Channeling my inner Nate Silver, the results of the survey were pretty interesting, so I thought I’d provide a bit more detail. The 29 participants were asked to name the top five most influential people in the NYC wine world today as they see it from their perch (the email stated that the top five could include people living or dead or who resided outside of NYC as long as their influence today was strong). Measuring influence is an amorphous thing so I asked them to define it as they saw fit from their perch, whether that was moving cases or shaping minds, or a bit of both. The reason I asked for the top five was to make respondents focus on submitting five names of people who really matter. Here were the top five, again: Read more…
The most influential person in the New York City world of wine is Eric Asimov, chief wine critic of the New York Times. This is according to our survey of industry elites, where Asimov was the lead vote-getter by a wide margin.
A graduate of Wesleyan University, and a nephew of Isaac Asimov, Eric Asimov has been at the Times since 1984 as both an editor and a columnist. In 1992, he created the “$25 and under” restaurant reviews and gained a wide following. He segued into wine writing toward the end of Frank Prial’s career, becoming the chief wine critic at the paper in 2004. His wine column alternates biweekly between wine reviews resulting from panel tastings and columns without recommendations per se that explore producers, regions, or aspects of wine culture. He writes in his 2012 book “How to Love Wine” that wine has become an “exercise in anxiety” for many and he seeks to ease that in the book that is a “memoir and a manifesto.” The book is nominated for an award from the James Beard Foundation for best wine and spirits book. Asimov will also be inducted into the “Who’s Who of American Food & Beverage” from the Foundation.
While his column generally moves wine, one shop owner told me that–consistent with the following of his erstwhile “$25 and Under” dining column–his annual “best wines under $20″ was the column that sent readers to the shop, printout in hand.
Congratulations to Eric Asimov on winning the poll’s top honor!
Paul Grieco is the second most influential person in wine in New York City according to our survey of industry elites.
Grieco is a partner at Restaurant Hearth in the East Village and in the Terroir wine bars that now have five locations in the city.
Grieco cut his wine chops at his family restaurant, La Scala in Toronto. He came to New York City in 1991 and by 1995 he joined Gramercy Tavern as a captain, marinating in the “enlightened hospitality” philosophy of Danny Meyer and the sauces of chef Tom Colicchio. He soon came to run the wine program to great acclaim.
But in recent years at Hearth and the Terroirs, he has become known for putting together the fearsomely independent wine lists that serve as part drinks list, part manifesto, and part education, complete with punchy, page-long essays. The wines of the Jura, the wines of Chateau Musar in Lebanon and other food-friendly wines from off-the-beaten path dominate his lists. He’s so convinced of the virtues of sherry that he gives away free glasses before 7 PM at the Terroir wine bars. He was a key early adapter of keg wine/wine on tap. Late last year he told me that he thinks Australian wines will be the next big thing.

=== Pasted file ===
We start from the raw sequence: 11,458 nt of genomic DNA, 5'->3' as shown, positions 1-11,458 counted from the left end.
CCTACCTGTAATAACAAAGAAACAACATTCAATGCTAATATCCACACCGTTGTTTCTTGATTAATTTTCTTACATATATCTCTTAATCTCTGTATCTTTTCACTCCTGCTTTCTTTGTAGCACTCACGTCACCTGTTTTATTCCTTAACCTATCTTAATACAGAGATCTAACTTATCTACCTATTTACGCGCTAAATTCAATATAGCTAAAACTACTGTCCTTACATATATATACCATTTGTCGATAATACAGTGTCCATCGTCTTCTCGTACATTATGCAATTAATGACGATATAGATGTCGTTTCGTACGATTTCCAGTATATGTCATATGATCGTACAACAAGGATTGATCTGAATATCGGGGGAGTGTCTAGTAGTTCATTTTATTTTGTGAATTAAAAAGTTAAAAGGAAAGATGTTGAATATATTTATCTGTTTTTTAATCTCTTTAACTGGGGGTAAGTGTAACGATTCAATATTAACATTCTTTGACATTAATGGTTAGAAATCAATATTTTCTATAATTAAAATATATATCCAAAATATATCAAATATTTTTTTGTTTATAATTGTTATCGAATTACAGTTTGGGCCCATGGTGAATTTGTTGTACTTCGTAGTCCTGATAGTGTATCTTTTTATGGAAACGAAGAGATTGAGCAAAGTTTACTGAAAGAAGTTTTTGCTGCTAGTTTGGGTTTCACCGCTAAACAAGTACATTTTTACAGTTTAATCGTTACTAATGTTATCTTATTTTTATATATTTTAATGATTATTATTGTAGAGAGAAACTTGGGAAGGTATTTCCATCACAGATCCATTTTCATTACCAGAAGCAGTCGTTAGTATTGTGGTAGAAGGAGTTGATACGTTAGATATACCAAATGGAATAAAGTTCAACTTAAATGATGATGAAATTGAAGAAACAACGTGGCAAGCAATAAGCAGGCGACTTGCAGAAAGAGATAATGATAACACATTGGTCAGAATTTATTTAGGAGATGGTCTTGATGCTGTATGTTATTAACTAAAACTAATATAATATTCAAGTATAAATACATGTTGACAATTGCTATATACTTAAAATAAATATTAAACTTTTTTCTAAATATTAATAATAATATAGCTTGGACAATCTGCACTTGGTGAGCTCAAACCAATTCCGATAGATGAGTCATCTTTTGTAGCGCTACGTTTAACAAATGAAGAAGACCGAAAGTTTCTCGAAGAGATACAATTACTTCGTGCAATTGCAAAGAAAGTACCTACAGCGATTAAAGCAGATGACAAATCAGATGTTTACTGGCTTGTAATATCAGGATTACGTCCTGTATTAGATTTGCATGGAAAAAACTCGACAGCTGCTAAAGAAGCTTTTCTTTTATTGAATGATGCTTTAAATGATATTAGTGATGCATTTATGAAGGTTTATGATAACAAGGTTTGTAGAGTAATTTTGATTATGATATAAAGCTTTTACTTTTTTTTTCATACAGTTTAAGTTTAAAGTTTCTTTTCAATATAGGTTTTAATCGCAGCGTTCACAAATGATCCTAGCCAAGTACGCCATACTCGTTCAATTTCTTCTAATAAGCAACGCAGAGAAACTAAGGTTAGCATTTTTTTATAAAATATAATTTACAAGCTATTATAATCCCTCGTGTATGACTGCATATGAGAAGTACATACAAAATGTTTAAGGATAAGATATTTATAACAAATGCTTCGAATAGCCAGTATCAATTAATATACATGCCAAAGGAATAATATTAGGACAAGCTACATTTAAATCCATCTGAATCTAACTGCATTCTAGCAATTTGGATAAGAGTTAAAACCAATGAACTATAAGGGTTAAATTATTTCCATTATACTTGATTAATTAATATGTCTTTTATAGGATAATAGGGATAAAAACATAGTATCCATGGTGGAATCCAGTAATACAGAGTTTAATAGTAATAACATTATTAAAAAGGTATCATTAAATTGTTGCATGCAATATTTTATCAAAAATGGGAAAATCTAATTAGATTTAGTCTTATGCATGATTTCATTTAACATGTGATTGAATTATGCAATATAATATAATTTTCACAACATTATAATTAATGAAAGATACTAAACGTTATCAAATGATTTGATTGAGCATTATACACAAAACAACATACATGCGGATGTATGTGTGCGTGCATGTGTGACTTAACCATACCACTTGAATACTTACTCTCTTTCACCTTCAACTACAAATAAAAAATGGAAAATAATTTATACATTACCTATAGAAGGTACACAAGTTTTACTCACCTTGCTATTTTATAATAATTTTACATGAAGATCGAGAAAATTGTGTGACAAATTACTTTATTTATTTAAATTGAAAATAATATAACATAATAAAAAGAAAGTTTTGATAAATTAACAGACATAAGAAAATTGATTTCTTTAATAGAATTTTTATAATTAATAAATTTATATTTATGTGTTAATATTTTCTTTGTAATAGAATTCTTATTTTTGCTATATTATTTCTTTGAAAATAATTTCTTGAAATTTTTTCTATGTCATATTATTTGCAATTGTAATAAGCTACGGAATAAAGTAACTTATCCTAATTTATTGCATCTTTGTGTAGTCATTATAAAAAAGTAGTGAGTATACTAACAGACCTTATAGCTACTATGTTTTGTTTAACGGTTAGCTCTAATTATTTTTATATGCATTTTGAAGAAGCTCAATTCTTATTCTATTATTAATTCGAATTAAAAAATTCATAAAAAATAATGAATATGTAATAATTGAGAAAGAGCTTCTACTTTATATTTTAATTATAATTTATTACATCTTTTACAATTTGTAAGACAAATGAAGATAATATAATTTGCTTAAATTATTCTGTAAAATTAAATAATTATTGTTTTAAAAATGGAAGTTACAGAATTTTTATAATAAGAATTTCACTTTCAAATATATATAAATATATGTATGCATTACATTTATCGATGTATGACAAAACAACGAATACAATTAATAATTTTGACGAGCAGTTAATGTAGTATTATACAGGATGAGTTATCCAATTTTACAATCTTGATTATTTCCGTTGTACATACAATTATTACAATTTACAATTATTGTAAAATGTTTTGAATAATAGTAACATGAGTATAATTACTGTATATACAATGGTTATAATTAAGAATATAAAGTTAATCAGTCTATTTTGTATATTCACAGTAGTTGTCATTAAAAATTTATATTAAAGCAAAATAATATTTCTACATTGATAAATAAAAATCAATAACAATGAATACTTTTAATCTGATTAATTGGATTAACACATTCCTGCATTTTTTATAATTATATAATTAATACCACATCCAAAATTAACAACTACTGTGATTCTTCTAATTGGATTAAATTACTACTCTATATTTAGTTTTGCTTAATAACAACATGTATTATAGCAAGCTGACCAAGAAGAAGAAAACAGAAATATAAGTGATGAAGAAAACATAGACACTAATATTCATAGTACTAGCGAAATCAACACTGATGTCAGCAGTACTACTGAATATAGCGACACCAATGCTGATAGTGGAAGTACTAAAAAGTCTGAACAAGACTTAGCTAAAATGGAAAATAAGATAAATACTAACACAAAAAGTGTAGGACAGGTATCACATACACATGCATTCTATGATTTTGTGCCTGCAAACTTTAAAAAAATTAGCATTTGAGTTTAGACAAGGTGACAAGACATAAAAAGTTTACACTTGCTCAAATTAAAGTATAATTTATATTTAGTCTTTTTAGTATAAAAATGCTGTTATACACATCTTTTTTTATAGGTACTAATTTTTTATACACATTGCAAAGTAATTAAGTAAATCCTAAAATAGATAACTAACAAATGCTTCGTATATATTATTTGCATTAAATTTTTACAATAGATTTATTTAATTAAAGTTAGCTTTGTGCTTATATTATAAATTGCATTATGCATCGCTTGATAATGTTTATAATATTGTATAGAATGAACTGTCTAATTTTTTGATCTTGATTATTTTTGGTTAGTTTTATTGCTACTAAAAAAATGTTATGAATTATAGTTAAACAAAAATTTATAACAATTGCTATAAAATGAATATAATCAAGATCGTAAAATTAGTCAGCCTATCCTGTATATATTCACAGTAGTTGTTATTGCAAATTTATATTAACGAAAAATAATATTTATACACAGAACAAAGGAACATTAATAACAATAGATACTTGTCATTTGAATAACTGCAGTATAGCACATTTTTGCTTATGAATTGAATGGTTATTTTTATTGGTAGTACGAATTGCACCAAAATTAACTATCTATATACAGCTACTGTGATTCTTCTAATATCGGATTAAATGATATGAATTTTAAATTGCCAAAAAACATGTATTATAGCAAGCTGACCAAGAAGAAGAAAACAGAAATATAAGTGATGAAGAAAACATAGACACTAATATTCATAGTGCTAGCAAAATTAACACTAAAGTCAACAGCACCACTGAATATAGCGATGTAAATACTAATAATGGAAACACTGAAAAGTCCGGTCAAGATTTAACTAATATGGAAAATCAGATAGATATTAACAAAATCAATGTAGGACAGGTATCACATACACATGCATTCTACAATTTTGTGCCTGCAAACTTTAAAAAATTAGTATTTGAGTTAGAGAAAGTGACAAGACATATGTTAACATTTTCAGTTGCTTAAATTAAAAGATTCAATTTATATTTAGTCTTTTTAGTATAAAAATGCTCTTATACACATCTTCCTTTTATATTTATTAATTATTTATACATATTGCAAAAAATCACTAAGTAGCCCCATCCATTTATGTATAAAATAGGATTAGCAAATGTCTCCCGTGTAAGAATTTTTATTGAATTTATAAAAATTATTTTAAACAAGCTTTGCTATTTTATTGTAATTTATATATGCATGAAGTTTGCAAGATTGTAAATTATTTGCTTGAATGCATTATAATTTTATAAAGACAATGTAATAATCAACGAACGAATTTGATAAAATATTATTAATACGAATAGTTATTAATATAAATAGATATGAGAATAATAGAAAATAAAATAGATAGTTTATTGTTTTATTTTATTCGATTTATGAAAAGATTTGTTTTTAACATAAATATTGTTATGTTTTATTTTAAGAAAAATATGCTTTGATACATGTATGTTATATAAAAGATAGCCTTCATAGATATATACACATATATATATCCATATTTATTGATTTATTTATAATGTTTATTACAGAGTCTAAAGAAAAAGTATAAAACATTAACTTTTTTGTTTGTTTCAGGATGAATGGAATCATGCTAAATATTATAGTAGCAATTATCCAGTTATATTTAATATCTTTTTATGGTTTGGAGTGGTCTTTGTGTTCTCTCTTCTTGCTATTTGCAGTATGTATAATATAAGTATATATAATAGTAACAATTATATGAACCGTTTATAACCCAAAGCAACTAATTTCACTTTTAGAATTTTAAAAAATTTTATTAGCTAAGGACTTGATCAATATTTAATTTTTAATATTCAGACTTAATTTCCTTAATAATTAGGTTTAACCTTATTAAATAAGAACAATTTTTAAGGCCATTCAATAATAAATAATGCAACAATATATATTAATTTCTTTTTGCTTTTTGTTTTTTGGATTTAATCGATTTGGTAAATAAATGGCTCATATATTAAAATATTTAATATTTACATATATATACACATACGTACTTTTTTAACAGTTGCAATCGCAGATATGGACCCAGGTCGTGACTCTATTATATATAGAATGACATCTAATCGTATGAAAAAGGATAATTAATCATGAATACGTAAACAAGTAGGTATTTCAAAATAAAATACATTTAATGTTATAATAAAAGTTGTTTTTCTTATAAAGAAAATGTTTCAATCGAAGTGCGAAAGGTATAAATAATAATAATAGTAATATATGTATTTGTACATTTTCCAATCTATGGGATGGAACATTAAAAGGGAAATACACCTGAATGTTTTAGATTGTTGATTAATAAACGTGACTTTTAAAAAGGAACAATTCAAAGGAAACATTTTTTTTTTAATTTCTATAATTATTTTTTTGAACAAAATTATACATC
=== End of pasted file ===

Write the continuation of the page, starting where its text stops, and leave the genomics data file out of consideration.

Five years ago, his stridency was on display as he banned all white wines by the glass other than Riesling during the months of summer. It was so hilarious and so well received that the concept has now grown into a national phenomenon with restaurants across the country at least offering some Riesling selections by the glass, even if they don’t summarily dismiss other wines.
His good humor and strong views have made him a pied piper of sommeliers. So it is no surprise that industry elites voted him as the second place on our list.
Michael Skurnik is the third most influential person in wine in New York City according to our survey of industry elites.
Although he studied zoology as an undergrad, he got bitten by the wine bug while working at Windows to the World under Kevin Zraly. After a few other jobs in the wine world, he set up his own importing and distribution company in 1987. His brother, Harmon, joined the firm two years later.
Michael Skurnik Wines has an incredibly diverse portfolio of estate wines from around the world: the annual trade tasting is always packed. The portfolio includes many domestic wines as well as imported ones, including the those from Daniel Johnnes and Terry Theise (Skurnik is responsible too for distributing topless pictures of Theise). Over the years, top Skurnik sales reps such as Doug Polaner and David Bowler have gone off to found their own successful companies, further showing the importance of Skurnik as a training ground for top talent.